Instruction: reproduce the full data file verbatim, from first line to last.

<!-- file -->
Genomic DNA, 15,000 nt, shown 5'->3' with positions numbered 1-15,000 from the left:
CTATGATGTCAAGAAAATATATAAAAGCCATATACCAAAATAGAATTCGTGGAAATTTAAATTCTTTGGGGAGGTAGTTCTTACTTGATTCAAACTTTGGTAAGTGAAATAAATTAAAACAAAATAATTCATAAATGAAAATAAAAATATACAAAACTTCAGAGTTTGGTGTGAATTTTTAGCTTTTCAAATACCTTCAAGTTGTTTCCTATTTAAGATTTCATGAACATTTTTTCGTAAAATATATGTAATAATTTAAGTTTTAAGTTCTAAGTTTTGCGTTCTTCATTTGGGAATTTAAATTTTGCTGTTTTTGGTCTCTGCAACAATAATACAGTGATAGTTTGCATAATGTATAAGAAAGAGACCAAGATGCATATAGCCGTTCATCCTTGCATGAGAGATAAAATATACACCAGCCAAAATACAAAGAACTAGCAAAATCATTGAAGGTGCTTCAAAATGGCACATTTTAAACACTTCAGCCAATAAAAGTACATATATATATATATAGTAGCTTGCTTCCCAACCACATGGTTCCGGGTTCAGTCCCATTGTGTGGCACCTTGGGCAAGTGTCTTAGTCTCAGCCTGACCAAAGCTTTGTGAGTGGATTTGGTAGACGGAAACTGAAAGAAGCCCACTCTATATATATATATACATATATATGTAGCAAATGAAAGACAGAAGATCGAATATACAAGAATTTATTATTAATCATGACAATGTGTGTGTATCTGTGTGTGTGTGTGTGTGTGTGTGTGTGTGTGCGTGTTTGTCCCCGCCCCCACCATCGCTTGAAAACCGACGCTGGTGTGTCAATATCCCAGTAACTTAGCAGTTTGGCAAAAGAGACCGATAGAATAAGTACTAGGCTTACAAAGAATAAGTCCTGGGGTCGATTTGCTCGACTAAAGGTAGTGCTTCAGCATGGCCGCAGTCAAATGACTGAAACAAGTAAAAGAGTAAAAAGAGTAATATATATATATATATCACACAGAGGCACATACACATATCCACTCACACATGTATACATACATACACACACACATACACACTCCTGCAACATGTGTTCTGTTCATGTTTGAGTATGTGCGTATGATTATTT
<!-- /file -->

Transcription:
Genomic DNA, 15,000 nt, shown 5'->3' with positions numbered 1-15,000 from the left:
CTATGATGTCAAGAAAATATATAAAAGCCATATACCAAAATAGAATTCGTGGAAATTTAAATTCTTTGGGGAGGTAGTTCTTACTTGATTCAAACTTTGGTAAGTGAAATAAATTAAAACAAAATAATTCATAAATGAAAATAAAAATATACAAAACTTCAGAGTTTGGTGTGAATTTTTAGCTTTTCAAATACCTTCAAGTTGTTTCCTATTTAAGATTTCATGAACATTTTTTCGTAAAATATATGTAATAATTTAAGTTTTAAGTTCTAAGTTTTGCGTTCTTCATTTGGGAATTTAAATTTTGCTGTTTTTGGTCTCTGCAACAATAATACAGTGATAGTTTGCATAATGTATAAGAAAGAGACCAAGATGCATATAGCCGTTCATCCTTGCATGAGAGATAAAATATACACCAGCCAAAATACAAAGAACTAGCAAAATCATTGAAGGTGCTTCAAAATGGCACATTTTAAACACTTCAGCCAATAAAAGTACATATATATATATATAGTAGCTTGCTTCCCAACCACATGGTTCCGGGTTCAGTCCCATTGTGTGGCACCTTGGGCAAGTGTCTTAGTCTCAGCCTGACCAAAGCTTTGTGAGTGGATTTGGTAGACGGAAACTGAAAGAAGCCCACTCTATATATATATATACATATATATGTAGCAAATGAAAGACAGAAGATCGAATATACAAGAATTTATTATTAATCATGACAATGTGTGTGTATCTGTGTGTGTGTGTGTGTGTGTGTGTGTGTGTGCGTGTTTGTCCCCGCCCCCACCATCGCTTGAAAACCGACGCTGGTGTGTCAATATCCCAGTAACTTAGCAGTTTGGCAAAAGAGACCGATAGAATAAGTACTAGGCTTACAAAGAATAAGTCCTGGGGTCGATTTGCTCGACTAAAGGTAGTGCTTCAGCATGGCCGCAGTCAAATGACTGAAACAAGTAAAAGAGTAAAAAGAGTAATATATATATATATATCACACAGAGGCACATACACATATCCACTCACACATGTATACATACATACACACACACATACACACTCCTGCAACATGTGTTCTGTTCATGTTTGAGTATGTGCGTATGATTATTT